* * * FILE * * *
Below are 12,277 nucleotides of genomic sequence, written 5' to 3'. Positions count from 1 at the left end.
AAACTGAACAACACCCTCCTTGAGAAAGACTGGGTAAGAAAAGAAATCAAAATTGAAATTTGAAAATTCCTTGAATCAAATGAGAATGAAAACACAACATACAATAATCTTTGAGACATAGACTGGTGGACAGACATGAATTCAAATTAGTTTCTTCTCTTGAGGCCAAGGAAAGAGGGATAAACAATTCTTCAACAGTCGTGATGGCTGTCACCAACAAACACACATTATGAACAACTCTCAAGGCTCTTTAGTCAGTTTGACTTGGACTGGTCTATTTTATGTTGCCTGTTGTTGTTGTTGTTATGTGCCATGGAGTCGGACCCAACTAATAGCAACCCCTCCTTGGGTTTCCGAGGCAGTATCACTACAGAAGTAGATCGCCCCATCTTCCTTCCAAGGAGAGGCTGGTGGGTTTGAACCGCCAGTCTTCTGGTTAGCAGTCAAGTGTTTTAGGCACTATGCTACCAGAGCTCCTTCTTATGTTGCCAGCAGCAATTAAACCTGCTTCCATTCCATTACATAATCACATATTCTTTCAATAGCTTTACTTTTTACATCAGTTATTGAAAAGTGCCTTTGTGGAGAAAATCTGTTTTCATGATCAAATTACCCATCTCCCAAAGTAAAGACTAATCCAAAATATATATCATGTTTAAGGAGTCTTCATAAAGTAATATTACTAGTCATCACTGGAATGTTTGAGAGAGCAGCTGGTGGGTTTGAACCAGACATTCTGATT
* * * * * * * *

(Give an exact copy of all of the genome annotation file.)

Below are 12,277 nucleotides of genomic sequence, written 5' to 3'. Positions count from 1 at the left end.
AAACTGAACAACACCCTCCTTGAGAAAGACTGGGTAAGAAAAGAAATCAAAATTGAAATTTGAAAATTCCTTGAATCAAATGAGAATGAAAACACAACATACAATAATCTTTGAGACATAGACTGGTGGACAGACATGAATTCAAATTAGTTTCTTCTCTTGAGGCCAAGGAAAGAGGGATAAACAATTCTTCAACAGTCGTGATGGCTGTCACCAACAAACACACATTATGAACAACTCTCAAGGCTCTTTAGTCAGTTTGACTTGGACTGGTCTATTTTATGTTGCCTGTTGTTGTTGTTGTTATGTGCCATGGAGTCGGACCCAACTAATAGCAACCCCTCCTTGGGTTTCCGAGGCAGTATCACTACAGAAGTAGATCGCCCCATCTTCCTTCCAAGGAGAGGCTGGTGGGTTTGAACCGCCAGTCTTCTGGTTAGCAGTCAAGTGTTTTAGGCACTATGCTACCAGAGCTCCTTCTTATGTTGCCAGCAGCAATTAAACCTGCTTCCATTCCATTACATAATCACATATTCTTTCAATAGCTTTACTTTTTACATCAGTTATTGAAAAGTGCCTTTGTGGAGAAAATCTGTTTTCATGATCAAATTACCCATCTCCCAAAGTAAAGACTAATCCAAAATATATATCATGTTTAAGGAGTCTTCATAAAGTAATATTACTAGTCATCACTGGAATGTTTGAGAGAGCAGCTGGTGGGTTTGAACCAGACATTCTGATT